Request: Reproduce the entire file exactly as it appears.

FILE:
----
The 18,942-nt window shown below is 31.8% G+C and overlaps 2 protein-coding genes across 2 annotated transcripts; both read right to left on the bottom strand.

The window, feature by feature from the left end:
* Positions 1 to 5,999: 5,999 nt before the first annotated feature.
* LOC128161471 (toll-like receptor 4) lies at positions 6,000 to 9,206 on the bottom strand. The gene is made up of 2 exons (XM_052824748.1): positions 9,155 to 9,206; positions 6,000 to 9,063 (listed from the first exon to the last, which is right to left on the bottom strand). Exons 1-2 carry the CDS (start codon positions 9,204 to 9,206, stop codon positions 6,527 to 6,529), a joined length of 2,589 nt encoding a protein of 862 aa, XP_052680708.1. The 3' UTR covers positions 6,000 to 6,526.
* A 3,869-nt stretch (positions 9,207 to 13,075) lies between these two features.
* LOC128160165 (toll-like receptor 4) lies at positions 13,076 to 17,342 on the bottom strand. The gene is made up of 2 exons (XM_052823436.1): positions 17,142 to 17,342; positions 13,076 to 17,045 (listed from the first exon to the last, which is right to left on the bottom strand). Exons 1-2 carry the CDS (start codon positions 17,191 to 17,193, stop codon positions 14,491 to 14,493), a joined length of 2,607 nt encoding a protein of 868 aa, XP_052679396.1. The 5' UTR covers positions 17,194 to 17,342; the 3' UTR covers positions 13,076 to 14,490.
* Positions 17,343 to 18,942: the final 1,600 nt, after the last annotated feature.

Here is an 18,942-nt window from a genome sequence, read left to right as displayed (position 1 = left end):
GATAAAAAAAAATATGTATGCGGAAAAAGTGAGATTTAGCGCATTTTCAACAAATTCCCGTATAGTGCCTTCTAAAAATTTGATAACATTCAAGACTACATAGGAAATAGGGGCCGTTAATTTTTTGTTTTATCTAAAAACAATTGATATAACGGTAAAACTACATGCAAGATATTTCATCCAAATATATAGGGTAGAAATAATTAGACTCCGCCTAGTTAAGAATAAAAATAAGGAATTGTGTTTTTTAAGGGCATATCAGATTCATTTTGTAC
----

The 18,942-nt window shown below is 31.8% G+C and overlaps 2 protein-coding genes across 2 annotated transcripts; both read right to left on the bottom strand.

The window, feature by feature from the left end:
* Positions 1 to 5,999: 5,999 nt before the first annotated feature.
* LOC128161471 (toll-like receptor 4) lies at positions 6,000 to 9,206 on the bottom strand. The gene is made up of 2 exons (XM_052824748.1): positions 9,155 to 9,206; positions 6,000 to 9,063 (listed from the first exon to the last, which is right to left on the bottom strand). Exons 1-2 carry the CDS (start codon positions 9,204 to 9,206, stop codon positions 6,527 to 6,529), a joined length of 2,589 nt encoding a protein of 862 aa, XP_052680708.1. The 3' UTR covers positions 6,000 to 6,526.
* A 3,869-nt stretch (positions 9,207 to 13,075) lies between these two features.
* LOC128160165 (toll-like receptor 4) lies at positions 13,076 to 17,342 on the bottom strand. The gene is made up of 2 exons (XM_052823436.1): positions 17,142 to 17,342; positions 13,076 to 17,045 (listed from the first exon to the last, which is right to left on the bottom strand). Exons 1-2 carry the CDS (start codon positions 17,191 to 17,193, stop codon positions 14,491 to 14,493), a joined length of 2,607 nt encoding a protein of 868 aa, XP_052679396.1. The 5' UTR covers positions 17,194 to 17,342; the 3' UTR covers positions 13,076 to 14,490.
* Positions 17,343 to 18,942: the final 1,600 nt, after the last annotated feature.

Here is an 18,942-nt window from a genome sequence, read left to right as displayed (position 1 = left end):
GATAAAAAAAAATATGTATGCGGAAAAAGTGAGATTTAGCGCATTTTCAACAAATTCCCGTATAGTGCCTTCTAAAAATTTGATAACATTCAAGACTACATAGGAAATAGGGGCCGTTAATTTTTTGTTTTATCTAAAAACAATTGATATAACGGTAAAACTACATGCAAGATATTTCATCCAAATATATAGGGTAGAAATAATTAGACTCCGCCTAGTTAAGAATAAAAATAAGGAATTGTGTTTTTTAAGGGCATATCAGATTCATTTTGTAC